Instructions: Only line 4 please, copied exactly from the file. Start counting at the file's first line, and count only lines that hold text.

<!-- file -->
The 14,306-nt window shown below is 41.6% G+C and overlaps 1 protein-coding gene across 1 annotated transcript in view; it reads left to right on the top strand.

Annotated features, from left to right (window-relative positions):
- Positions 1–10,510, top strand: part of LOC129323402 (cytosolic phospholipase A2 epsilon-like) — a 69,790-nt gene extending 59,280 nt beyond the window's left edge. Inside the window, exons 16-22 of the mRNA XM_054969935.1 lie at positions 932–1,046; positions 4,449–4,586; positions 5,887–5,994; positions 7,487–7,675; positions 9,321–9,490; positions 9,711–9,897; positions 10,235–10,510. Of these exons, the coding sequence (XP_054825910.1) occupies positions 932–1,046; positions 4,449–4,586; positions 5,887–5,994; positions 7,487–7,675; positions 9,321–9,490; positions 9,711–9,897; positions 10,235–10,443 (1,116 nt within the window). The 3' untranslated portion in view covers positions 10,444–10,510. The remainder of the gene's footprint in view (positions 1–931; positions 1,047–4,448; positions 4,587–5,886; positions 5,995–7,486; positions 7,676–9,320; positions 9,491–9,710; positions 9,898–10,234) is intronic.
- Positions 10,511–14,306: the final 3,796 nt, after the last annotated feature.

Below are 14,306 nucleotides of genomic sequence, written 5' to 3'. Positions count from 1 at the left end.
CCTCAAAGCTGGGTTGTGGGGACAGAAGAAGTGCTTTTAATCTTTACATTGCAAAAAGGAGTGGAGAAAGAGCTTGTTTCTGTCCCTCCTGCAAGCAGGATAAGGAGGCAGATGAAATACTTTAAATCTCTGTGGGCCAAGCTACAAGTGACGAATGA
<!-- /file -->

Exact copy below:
- Positions 10,511–14,306: the final 3,796 nt, after the last annotated feature.